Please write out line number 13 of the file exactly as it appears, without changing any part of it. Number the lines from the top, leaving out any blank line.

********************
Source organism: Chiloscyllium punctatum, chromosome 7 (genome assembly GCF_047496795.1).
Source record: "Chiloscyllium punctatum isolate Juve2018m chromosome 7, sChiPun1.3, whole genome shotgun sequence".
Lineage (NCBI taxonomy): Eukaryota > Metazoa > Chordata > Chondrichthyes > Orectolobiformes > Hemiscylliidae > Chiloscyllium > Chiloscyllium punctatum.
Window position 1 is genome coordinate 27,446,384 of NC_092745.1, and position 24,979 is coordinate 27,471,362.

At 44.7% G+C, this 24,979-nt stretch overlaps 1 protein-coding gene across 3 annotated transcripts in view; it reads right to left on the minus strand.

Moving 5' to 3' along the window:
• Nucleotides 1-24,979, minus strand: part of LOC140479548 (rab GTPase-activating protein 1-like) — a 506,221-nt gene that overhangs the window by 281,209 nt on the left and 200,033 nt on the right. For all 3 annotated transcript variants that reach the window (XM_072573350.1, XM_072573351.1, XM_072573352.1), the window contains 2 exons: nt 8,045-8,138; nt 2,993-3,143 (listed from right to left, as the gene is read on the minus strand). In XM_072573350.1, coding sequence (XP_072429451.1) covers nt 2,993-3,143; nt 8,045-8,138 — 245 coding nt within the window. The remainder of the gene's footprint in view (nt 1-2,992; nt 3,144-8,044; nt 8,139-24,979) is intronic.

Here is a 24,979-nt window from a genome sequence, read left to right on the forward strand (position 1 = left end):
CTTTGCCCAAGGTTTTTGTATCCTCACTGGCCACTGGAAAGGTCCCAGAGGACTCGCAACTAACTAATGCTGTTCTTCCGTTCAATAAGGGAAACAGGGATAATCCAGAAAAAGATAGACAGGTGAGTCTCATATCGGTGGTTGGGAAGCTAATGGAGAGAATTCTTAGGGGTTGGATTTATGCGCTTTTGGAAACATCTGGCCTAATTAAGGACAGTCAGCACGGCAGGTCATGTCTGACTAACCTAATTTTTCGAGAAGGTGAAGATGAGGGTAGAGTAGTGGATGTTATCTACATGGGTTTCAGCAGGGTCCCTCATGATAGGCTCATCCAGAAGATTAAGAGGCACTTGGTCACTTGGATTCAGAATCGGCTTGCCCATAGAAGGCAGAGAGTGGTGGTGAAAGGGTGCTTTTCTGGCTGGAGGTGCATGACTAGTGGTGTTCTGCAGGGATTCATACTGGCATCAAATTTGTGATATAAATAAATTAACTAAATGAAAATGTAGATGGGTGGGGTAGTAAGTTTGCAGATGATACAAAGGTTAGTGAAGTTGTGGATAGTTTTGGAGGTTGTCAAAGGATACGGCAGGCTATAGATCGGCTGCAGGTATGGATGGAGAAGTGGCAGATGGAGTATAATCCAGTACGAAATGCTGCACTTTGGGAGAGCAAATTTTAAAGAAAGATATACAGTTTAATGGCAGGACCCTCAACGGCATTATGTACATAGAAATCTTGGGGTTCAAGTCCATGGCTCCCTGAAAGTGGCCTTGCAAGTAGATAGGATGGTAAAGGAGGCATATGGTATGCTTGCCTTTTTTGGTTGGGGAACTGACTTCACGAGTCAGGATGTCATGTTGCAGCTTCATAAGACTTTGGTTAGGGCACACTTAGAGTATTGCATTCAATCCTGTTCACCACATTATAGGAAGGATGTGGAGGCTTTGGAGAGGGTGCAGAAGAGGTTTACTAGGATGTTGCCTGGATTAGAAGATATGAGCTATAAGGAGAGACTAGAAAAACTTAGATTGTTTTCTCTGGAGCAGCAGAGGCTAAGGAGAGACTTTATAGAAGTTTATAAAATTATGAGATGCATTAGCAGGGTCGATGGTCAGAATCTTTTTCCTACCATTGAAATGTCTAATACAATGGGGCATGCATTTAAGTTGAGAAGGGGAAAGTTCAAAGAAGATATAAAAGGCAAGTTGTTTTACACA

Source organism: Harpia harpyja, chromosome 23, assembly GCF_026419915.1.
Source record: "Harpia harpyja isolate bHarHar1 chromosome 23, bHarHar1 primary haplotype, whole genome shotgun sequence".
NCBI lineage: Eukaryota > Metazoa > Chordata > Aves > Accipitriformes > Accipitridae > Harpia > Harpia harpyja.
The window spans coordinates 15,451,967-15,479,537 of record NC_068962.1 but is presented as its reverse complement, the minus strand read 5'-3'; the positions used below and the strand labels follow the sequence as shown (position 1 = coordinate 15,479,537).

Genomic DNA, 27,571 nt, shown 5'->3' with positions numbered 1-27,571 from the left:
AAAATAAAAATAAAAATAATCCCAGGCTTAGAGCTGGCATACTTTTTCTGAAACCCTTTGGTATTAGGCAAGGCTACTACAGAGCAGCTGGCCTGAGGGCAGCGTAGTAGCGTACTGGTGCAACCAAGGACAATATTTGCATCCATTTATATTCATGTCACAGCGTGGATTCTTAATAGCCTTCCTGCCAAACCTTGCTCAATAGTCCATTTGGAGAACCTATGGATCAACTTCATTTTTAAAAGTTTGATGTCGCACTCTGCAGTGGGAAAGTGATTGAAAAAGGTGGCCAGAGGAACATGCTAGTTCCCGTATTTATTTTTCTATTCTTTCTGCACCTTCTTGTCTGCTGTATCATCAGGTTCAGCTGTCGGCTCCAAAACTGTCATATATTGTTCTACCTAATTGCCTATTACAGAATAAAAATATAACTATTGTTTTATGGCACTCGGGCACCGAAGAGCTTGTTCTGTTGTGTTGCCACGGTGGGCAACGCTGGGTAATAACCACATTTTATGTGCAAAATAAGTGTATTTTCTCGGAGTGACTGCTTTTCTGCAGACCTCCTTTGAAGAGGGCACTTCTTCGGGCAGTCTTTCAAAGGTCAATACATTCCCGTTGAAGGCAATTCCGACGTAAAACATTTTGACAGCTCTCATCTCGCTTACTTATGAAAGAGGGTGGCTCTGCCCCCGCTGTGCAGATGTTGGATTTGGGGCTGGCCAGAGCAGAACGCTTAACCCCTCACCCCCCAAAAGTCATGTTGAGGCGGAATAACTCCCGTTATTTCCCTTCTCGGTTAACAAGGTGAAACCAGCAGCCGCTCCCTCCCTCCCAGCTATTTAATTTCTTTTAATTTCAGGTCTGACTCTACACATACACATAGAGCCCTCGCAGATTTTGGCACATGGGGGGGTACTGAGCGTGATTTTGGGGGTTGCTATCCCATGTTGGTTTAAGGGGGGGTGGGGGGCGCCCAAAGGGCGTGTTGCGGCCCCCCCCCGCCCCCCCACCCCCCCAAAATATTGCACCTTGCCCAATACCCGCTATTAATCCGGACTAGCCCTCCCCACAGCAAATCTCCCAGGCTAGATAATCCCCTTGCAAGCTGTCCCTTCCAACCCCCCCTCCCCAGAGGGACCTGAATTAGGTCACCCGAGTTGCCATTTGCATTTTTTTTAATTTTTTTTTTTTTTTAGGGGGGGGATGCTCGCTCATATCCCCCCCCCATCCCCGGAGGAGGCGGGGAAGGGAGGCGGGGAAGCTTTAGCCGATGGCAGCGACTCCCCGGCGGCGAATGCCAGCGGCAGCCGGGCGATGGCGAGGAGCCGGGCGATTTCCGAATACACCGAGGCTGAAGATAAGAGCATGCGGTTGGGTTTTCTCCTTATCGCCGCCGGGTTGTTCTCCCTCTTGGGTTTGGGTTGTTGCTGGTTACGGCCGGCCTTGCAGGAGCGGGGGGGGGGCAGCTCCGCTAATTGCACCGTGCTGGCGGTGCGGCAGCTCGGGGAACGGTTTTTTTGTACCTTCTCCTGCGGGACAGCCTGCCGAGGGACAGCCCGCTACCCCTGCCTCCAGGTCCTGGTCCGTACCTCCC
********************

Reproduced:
The window spans coordinates 15,451,967-15,479,537 of record NC_068962.1 but is presented as its reverse complement, the minus strand read 5'-3'; the positions used below and the strand labels follow the sequence as shown (position 1 = coordinate 15,479,537).